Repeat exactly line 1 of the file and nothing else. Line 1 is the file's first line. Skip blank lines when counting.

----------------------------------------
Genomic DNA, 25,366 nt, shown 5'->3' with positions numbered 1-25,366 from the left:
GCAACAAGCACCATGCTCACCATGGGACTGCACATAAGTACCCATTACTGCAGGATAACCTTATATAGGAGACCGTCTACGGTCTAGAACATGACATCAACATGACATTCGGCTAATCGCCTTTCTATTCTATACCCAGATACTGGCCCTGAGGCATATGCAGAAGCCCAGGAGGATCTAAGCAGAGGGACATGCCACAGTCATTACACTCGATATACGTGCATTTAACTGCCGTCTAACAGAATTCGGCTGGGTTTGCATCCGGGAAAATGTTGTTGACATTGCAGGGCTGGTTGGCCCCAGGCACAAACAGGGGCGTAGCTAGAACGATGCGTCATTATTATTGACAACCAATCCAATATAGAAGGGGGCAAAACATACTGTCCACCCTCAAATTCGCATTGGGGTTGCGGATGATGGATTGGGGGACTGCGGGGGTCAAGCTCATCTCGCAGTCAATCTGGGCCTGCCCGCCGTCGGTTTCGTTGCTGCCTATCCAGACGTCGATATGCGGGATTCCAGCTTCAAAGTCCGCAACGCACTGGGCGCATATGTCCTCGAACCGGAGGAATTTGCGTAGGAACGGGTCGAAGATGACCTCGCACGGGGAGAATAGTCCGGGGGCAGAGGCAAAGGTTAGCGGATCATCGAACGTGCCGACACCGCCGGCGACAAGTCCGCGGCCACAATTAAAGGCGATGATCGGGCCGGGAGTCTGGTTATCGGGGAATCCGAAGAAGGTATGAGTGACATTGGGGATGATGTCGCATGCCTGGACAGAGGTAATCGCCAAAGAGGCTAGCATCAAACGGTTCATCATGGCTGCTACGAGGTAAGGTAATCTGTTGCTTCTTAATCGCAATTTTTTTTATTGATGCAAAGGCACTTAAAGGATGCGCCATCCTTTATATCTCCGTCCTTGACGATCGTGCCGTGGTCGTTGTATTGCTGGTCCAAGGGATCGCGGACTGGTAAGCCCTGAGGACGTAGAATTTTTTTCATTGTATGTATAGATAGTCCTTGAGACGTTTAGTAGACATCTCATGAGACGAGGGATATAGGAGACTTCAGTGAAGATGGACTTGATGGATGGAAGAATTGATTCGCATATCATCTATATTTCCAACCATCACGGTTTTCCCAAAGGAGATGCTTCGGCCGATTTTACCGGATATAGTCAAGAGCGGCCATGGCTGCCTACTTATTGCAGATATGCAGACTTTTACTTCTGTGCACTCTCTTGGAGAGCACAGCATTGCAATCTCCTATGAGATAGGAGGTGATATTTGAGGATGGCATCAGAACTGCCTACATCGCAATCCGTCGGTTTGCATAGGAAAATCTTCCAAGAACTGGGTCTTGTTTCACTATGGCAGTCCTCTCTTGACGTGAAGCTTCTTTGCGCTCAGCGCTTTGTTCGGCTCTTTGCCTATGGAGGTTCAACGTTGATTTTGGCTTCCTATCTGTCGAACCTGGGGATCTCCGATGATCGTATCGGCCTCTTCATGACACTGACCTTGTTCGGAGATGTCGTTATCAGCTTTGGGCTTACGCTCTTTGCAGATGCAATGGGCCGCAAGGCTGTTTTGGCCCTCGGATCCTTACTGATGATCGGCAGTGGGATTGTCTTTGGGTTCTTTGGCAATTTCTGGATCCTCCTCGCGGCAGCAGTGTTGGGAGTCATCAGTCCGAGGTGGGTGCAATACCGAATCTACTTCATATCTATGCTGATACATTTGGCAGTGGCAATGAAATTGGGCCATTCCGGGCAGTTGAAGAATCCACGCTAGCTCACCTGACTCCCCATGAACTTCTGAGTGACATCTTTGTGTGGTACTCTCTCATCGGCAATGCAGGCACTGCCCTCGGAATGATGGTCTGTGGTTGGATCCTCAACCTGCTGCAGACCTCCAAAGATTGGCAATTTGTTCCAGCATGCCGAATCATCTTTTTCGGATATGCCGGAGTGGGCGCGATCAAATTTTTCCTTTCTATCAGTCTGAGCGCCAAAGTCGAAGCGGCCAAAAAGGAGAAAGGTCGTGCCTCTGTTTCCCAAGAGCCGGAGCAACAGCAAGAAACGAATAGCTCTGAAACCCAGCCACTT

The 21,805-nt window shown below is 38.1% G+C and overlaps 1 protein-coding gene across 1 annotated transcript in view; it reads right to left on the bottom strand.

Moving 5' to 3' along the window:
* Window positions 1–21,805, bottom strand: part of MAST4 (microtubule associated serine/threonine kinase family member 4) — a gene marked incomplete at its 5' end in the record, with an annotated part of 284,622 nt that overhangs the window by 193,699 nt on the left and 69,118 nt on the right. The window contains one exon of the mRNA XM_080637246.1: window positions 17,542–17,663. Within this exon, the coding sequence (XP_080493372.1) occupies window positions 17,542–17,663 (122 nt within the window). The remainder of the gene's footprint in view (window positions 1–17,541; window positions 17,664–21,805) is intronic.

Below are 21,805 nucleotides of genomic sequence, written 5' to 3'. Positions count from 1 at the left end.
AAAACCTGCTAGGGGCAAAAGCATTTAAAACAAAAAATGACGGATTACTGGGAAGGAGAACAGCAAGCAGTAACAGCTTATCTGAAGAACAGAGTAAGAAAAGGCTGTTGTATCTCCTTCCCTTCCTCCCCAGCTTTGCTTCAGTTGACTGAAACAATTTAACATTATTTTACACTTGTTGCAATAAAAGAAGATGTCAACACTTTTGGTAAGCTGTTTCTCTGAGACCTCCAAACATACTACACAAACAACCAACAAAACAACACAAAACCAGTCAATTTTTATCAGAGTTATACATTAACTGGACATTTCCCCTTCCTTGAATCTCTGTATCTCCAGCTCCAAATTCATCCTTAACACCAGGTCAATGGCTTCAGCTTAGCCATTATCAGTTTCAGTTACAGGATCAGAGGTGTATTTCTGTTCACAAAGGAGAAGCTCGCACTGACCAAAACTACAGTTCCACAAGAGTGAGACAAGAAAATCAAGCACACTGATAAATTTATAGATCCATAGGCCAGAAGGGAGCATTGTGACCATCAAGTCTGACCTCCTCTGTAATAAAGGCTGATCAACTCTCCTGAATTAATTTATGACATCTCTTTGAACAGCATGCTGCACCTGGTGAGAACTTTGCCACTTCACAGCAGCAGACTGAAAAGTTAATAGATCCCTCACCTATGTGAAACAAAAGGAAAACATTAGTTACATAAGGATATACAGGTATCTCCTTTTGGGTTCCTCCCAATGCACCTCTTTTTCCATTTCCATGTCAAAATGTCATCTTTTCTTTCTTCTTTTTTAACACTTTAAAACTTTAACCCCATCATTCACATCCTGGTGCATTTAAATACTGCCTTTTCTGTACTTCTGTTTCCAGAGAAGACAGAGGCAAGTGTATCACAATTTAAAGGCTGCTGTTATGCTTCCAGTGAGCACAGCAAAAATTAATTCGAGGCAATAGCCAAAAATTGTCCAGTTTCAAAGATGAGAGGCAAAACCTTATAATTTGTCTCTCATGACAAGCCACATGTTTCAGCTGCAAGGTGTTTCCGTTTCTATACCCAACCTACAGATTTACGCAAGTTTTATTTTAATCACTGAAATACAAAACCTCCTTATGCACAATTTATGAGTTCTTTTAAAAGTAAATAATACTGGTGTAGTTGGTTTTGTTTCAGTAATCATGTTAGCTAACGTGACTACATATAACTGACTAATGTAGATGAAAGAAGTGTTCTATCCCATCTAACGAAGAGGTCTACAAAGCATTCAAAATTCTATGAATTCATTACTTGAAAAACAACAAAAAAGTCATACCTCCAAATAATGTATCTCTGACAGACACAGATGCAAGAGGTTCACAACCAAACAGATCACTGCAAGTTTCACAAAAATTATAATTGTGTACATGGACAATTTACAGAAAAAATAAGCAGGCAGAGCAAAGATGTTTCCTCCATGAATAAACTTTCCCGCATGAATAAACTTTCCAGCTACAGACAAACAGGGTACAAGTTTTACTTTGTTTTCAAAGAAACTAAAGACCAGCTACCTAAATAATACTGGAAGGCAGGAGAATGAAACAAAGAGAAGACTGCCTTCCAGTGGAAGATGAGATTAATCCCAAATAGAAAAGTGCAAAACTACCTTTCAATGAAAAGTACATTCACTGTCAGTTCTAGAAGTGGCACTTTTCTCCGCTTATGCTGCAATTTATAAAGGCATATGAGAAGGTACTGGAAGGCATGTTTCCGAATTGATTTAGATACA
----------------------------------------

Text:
Genomic DNA, 25,366 nt, shown 5'->3' with positions numbered 1-25,366 from the left: